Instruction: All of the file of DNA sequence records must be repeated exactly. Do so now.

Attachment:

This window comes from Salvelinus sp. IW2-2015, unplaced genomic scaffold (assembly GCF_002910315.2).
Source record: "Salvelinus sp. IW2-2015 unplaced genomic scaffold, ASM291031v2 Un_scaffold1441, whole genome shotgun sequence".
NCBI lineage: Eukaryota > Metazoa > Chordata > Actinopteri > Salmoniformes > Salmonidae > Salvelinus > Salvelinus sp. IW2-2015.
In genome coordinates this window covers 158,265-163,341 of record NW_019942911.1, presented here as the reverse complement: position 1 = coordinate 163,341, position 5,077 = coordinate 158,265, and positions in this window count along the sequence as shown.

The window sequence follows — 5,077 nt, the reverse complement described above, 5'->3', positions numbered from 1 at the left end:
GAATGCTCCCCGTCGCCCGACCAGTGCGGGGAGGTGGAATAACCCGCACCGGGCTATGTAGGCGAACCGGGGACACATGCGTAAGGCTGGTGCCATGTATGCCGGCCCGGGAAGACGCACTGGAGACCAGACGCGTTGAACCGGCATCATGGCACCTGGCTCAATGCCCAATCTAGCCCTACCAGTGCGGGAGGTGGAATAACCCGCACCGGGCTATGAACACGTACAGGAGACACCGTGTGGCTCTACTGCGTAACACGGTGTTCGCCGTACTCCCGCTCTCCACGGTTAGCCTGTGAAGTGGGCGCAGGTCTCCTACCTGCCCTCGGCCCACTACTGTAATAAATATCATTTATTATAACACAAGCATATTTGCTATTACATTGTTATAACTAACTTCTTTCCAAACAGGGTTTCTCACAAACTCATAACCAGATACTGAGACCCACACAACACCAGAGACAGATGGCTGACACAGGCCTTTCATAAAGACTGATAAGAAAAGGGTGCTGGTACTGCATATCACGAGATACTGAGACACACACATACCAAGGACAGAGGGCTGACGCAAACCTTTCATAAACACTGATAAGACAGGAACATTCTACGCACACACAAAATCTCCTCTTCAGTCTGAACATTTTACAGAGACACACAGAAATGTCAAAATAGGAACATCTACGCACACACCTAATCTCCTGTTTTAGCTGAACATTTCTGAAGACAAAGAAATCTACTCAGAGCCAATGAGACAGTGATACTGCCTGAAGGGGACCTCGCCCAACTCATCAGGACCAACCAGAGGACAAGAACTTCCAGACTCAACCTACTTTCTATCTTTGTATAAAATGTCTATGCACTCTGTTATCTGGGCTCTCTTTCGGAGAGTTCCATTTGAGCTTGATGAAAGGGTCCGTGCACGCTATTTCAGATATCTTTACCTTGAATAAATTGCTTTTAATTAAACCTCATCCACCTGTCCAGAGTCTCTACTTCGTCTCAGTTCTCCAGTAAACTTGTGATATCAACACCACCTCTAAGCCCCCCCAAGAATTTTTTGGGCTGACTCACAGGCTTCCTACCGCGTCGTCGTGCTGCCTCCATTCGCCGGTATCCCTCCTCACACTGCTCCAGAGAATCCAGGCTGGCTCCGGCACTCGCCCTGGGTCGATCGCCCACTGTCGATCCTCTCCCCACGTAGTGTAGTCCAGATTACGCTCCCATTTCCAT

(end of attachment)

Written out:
This window comes from Salvelinus sp. IW2-2015, unplaced genomic scaffold (assembly GCF_002910315.2).
Source record: "Salvelinus sp. IW2-2015 unplaced genomic scaffold, ASM291031v2 Un_scaffold1441, whole genome shotgun sequence".
NCBI lineage: Eukaryota > Metazoa > Chordata > Actinopteri > Salmoniformes > Salmonidae > Salvelinus > Salvelinus sp. IW2-2015.
In genome coordinates this window covers 158,265-163,341 of record NW_019942911.1, presented here as the reverse complement: position 1 = coordinate 163,341, position 5,077 = coordinate 158,265, and positions in this window count along the sequence as shown.

The window sequence follows — 5,077 nt, the reverse complement described above, 5'->3', positions numbered from 1 at the left end:
GAATGCTCCCCGTCGCCCGACCAGTGCGGGGAGGTGGAATAACCCGCACCGGGCTATGTAGGCGAACCGGGGACACATGCGTAAGGCTGGTGCCATGTATGCCGGCCCGGGAAGACGCACTGGAGACCAGACGCGTTGAACCGGCATCATGGCACCTGGCTCAATGCCCAATCTAGCCCTACCAGTGCGGGAGGTGGAATAACCCGCACCGGGCTATGAACACGTACAGGAGACACCGTGTGGCTCTACTGCGTAACACGGTGTTCGCCGTACTCCCGCTCTCCACGGTTAGCCTGTGAAGTGGGCGCAGGTCTCCTACCTGCCCTCGGCCCACTACTGTAATAAATATCATTTATTATAACACAAGCATATTTGCTATTACATTGTTATAACTAACTTCTTTCCAAACAGGGTTTCTCACAAACTCATAACCAGATACTGAGACCCACACAACACCAGAGACAGATGGCTGACACAGGCCTTTCATAAAGACTGATAAGAAAAGGGTGCTGGTACTGCATATCACGAGATACTGAGACACACACATACCAAGGACAGAGGGCTGACGCAAACCTTTCATAAACACTGATAAGACAGGAACATTCTACGCACACACAAAATCTCCTCTTCAGTCTGAACATTTTACAGAGACACACAGAAATGTCAAAATAGGAACATCTACGCACACACCTAATCTCCTGTTTTAGCTGAACATTTCTGAAGACAAAGAAATCTACTCAGAGCCAATGAGACAGTGATACTGCCTGAAGGGGACCTCGCCCAACTCATCAGGACCAACCAGAGGACAAGAACTTCCAGACTCAACCTACTTTCTATCTTTGTATAAAATGTCTATGCACTCTGTTATCTGGGCTCTCTTTCGGAGAGTTCCATTTGAGCTTGATGAAAGGGTCCGTGCACGCTATTTCAGATATCTTTACCTTGAATAAATTGCTTTTAATTAAACCTCATCCACCTGTCCAGAGTCTCTACTTCGTCTCAGTTCTCCAGTAAACTTGTGATATCAACACCACCTCTAAGCCCCCCCAAGAATTTTTTGGGCTGACTCACAGGCTTCCTACCGCGTCGTCGTGCTGCCTCCATTCGCCGGTATCCCTCCTCACACTGCTCCAGAGAATCCAGGCTGGCTCCGGCACTCGCCCTGGGTCGATCGCCCACTGTCGATCCTCTCCCCACGTAGTGTAGTCCAGATTACGCTCCCATTTCCAT